Good morning, Mr. Chair and committee members. Thank you for this opportunity to speak to you.
I met the Morad family earlier this spring. They're a Yazidi family. It's a seven-member household headed by Gule, who is in her early thirties. She is responsible for an elderly mother, a severely disabled adult sister, and four girls between the ages of five and 13.
Gule herself was held captive by ISIS and horrifically abused, as was her young daughter. All the male members of their household were murdered: her husband, her father, her brother, her uncle, and her infant nephew. They witnessed many of these murders. One surviving male family member, Gule's brother, is now in northern Iraq in a refugee camp waiting to come to Canada. He is desperate to come and help them.
Because of all this trauma and current stress, I've seen little or no progress in Gule's ability to learn English over the last seven months or so. She's been taking classes. She's been attending regularly and trying very hard, but I believe the stress and the trauma are preventing her from learning English.
Her oldest daughter in particular is struggling as well. She loves school, but she's filled with anxiety. On the first day of school in September, she was attending a new junior high school. She had to walk several blocks and take two buses to get there, and she became very overwhelmed. She and her mother decided she would no longer be put through that, and so she stopped attending school after the first day. Just before Thanksgiving in October, I happened to stop by the house during the day and found the 13-year-old at home. I asked Dunia what she was doing at home. She told me the situation. I asked her if she wanted to go to school. She fell to her knees crying and shaking and saying she wanted to go to school but didn't know how.
I immediately went back to work and phoned the principal of the school, who was absolutely amazing. He was mortified that this had happened and called an emergency meeting that evening. The next morning and every day since, Dunia has been picked up by a taxi and taken to and from school. But she went 40 days without attending school, crying at home, and nobody noticed. There were no calls from the school. I don't say this to criticize the school. They handled it very well in the end, but I don't understand how that happened to this little girl.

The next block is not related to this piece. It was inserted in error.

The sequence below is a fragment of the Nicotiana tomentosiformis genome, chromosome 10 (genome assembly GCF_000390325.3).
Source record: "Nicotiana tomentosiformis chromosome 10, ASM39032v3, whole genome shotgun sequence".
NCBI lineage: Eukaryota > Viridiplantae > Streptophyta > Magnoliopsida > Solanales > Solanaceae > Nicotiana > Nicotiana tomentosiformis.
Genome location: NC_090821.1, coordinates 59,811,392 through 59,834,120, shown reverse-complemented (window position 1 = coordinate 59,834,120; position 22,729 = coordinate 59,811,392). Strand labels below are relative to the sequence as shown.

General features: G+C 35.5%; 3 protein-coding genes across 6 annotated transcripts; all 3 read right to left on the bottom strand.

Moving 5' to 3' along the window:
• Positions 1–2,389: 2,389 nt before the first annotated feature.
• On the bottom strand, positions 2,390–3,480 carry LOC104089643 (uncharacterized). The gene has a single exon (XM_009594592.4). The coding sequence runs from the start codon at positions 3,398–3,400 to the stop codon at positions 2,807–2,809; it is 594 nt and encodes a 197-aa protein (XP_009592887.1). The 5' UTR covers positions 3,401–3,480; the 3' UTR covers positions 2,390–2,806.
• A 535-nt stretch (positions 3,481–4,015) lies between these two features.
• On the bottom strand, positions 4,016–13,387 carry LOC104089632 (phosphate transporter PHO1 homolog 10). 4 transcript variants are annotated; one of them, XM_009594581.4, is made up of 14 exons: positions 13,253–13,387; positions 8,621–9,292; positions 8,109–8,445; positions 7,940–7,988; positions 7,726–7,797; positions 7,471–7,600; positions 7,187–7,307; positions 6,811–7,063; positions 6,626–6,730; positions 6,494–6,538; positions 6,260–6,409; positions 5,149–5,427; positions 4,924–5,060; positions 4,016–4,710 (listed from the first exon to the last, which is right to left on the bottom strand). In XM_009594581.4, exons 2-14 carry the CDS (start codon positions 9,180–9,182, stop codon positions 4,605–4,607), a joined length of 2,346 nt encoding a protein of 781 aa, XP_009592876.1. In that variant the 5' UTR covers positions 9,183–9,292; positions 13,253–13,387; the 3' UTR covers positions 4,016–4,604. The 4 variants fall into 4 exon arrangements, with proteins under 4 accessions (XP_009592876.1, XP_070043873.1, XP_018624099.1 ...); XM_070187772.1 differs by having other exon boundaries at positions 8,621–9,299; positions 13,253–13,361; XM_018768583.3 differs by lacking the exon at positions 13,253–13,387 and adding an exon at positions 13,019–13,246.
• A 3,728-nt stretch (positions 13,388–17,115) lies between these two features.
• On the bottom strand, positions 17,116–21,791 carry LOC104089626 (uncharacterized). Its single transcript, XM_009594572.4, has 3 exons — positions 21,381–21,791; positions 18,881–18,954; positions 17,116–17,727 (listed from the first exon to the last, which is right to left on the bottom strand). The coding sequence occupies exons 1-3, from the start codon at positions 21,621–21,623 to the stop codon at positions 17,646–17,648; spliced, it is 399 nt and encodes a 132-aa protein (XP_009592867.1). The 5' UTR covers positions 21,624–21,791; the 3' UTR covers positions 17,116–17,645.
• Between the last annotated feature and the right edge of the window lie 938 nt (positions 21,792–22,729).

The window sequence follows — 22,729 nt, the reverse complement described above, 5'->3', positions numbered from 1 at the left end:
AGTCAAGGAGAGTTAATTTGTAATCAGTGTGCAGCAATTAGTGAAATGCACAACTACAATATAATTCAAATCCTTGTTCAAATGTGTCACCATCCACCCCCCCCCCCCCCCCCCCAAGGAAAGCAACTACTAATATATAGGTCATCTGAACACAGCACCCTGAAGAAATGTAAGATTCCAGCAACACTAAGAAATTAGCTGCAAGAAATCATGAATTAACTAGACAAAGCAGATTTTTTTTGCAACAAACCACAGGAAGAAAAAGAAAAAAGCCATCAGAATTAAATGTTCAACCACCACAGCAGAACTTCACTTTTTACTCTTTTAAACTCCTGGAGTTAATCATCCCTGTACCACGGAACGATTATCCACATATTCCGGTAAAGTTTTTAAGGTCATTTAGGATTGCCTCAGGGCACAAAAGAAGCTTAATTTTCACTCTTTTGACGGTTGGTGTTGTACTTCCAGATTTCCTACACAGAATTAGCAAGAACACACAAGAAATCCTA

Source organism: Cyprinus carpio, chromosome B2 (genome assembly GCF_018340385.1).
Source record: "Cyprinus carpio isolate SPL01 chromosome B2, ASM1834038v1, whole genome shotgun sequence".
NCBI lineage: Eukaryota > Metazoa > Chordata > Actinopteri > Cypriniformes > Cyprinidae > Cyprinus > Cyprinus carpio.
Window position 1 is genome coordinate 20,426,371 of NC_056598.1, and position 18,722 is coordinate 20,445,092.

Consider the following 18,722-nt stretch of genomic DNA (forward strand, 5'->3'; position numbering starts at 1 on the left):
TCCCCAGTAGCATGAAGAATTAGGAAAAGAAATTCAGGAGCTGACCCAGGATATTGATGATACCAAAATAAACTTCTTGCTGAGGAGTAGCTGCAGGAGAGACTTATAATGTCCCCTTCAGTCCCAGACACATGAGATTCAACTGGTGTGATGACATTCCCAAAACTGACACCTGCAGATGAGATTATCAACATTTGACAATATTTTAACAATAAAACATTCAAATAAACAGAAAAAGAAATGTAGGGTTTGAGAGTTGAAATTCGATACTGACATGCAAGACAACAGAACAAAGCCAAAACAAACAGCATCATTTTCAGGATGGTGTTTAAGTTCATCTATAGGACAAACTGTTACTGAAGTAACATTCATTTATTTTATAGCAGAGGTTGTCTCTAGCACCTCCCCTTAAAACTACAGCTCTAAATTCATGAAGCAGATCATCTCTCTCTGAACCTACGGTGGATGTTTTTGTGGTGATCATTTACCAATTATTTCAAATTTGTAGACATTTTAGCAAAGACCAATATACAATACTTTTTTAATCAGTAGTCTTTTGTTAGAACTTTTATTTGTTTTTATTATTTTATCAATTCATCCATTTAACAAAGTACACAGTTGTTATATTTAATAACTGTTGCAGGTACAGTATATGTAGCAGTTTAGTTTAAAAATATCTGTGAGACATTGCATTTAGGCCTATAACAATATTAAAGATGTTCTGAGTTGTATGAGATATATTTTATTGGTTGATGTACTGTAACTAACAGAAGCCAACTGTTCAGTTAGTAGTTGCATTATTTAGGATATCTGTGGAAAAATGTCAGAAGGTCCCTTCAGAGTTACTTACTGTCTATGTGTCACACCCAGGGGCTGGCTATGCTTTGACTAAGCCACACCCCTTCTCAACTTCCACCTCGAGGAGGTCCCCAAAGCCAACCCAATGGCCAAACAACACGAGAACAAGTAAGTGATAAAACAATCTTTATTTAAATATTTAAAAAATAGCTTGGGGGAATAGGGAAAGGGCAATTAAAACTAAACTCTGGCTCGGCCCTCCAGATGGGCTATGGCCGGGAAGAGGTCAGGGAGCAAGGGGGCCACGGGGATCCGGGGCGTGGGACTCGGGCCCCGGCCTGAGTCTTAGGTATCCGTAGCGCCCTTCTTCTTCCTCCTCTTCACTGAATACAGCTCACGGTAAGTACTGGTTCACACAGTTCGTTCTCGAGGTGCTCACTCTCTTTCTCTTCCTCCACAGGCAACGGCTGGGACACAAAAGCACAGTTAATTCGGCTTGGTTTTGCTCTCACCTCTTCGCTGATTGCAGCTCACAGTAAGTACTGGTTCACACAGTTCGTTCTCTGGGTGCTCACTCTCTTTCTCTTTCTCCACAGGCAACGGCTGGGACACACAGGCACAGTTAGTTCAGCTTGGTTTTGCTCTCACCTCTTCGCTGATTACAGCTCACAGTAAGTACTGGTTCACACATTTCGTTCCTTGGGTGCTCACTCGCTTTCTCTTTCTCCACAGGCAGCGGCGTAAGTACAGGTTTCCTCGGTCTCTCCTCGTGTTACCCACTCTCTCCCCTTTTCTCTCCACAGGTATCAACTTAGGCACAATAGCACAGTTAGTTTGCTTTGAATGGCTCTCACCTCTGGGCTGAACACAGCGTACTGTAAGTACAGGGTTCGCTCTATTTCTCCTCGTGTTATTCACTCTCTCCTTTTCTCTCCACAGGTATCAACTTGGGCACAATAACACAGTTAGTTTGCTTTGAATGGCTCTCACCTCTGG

They have some wonderful volunteers in their lives who have done a really good job of taking them on outings, but it's very difficult. One of the issues is that the severely disabled sister, who has some form of cerebral palsy it seems, cannot walk, cannot communicate. She's absolutely housebound. They've been here for seven to nine months, and there is no wheelchair access in or out of the home. It's up to these very slight women to try to carry her down cement steps in and out of the house. I don't understand how that happened. I'm working with volunteers to try to get a ramp installed.
Gule was sold hourly as a slave to members of ISIS for months. She is very traumatized. The daughter is very traumatized. They wake up in the night crying and screaming. When I go to visit, the elderly mother spends much of her time weeping with her apron over her head. She has flashbacks. She relives memories over and over. I'm really uncertain as to the kind of mental health help this family is getting. I know there were some group sessions early on—Gule told me that—but translation services were cut off for the family six months after they arrived here, so mostly how I communicate with them now is through pictures and acting things out. I've seen very little progress in mental health as well. Kifshe, the elderly mother, will not leave her disabled daughter's side, so she is not getting out either.
I asked Gule what she would like me to tell the committee. She said, “Please, please, my sister and my mother need fresh air. They need to get outside. We need a ramp. We need help.” The other thing she told me was, “Please, why is my brother not allowed to come to Canada?” It's almost a year that he's been waiting, and I don't have a good answer for her as to why this fully capable, willing-hearted, adult man has not been brought to help this family.
I asked the 13-year-old daughter, Dunia, what she would like me to tell the committee. She said, “Please bring my uncle. We need help. My mom needs help.” She said, “Please bring my father as well”, which alarmed me, because I knew that Dunia knew her father had died. I asked Gule why she was asking to bring her father. Gule told me that she's not doing well. From what I can tell, Dunia is really deteriorating. She's regressing. Gule doesn't really know how to express this to me, so please forgive these words, but this is what Gule said to me, “Please, I'm crazy. My daughter is crazy. We need help.” I know they're not crazy, but I know that's the only way she knows how to express herself. They realize they are in mental distress, and they do need help.